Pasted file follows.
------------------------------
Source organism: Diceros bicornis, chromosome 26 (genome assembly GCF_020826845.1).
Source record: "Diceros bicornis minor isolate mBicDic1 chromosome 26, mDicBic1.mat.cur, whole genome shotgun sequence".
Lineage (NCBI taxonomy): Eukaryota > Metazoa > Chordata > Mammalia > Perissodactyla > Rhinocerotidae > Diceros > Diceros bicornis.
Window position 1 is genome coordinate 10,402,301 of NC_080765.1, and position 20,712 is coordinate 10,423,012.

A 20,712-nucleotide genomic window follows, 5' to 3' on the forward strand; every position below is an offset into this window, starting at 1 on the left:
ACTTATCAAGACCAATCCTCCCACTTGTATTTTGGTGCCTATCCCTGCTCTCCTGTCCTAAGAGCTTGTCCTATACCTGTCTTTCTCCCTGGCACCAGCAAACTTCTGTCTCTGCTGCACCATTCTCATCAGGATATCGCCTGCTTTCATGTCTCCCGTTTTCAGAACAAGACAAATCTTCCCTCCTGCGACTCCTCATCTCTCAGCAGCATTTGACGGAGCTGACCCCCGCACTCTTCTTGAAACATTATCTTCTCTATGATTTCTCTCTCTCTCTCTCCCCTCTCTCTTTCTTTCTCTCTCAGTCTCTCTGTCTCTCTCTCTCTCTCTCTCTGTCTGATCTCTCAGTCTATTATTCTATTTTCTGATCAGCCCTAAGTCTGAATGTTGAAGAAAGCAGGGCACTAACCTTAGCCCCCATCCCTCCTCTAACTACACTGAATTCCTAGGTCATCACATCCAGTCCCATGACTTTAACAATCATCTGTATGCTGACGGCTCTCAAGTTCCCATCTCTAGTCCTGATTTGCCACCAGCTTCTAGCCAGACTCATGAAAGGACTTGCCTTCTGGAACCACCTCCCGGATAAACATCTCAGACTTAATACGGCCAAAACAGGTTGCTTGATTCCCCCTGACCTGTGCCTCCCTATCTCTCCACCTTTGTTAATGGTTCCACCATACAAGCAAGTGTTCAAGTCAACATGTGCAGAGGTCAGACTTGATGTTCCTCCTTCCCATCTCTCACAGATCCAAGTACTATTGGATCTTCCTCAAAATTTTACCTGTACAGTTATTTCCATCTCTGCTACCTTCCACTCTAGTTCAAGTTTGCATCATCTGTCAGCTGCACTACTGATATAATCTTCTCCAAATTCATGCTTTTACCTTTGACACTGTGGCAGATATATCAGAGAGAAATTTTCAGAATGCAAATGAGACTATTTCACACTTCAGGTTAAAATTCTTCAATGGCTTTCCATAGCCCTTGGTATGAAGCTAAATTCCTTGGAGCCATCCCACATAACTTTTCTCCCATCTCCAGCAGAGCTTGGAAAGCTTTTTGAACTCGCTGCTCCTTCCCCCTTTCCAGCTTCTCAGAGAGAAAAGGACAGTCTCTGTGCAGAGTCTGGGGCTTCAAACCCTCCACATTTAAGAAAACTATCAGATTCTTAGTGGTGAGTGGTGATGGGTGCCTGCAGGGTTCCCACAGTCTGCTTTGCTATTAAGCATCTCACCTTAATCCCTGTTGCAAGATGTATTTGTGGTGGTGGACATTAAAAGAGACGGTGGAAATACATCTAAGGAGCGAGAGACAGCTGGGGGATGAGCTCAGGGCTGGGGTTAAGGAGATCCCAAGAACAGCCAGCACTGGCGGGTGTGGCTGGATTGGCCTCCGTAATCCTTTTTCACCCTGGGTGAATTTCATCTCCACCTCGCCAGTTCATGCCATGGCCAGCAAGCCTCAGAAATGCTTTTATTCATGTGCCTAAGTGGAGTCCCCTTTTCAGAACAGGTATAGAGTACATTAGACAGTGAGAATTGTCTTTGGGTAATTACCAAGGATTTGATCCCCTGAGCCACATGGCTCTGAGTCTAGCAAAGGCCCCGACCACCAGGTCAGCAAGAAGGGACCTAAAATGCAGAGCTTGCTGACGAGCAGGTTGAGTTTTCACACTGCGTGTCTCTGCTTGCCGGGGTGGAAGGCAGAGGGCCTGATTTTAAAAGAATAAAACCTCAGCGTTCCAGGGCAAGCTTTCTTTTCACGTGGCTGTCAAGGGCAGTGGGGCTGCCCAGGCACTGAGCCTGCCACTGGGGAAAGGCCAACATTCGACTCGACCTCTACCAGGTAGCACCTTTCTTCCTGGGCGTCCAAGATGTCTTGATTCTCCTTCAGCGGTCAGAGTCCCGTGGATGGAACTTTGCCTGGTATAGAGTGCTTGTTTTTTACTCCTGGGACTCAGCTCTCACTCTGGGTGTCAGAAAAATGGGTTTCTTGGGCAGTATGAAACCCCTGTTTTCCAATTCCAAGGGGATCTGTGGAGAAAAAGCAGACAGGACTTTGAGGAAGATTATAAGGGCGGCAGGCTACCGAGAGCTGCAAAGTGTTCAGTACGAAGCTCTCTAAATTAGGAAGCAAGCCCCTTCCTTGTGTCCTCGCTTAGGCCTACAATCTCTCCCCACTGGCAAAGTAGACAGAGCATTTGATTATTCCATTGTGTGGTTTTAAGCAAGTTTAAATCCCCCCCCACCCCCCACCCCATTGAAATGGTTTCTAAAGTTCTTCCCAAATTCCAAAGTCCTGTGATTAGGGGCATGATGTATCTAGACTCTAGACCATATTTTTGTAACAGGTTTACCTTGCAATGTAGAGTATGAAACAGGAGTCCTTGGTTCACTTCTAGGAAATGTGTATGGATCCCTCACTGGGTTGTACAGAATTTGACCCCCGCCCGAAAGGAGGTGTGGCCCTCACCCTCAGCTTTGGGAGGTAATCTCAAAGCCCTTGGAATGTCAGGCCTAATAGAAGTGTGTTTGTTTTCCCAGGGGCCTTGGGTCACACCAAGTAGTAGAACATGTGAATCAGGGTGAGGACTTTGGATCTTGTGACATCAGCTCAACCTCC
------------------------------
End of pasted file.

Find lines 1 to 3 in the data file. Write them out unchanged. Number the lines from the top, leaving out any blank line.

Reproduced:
Source organism: Diceros bicornis, chromosome 26 (genome assembly GCF_020826845.1).
Source record: "Diceros bicornis minor isolate mBicDic1 chromosome 26, mDicBic1.mat.cur, whole genome shotgun sequence".
Lineage (NCBI taxonomy): Eukaryota > Metazoa > Chordata > Mammalia > Perissodactyla > Rhinocerotidae > Diceros > Diceros bicornis.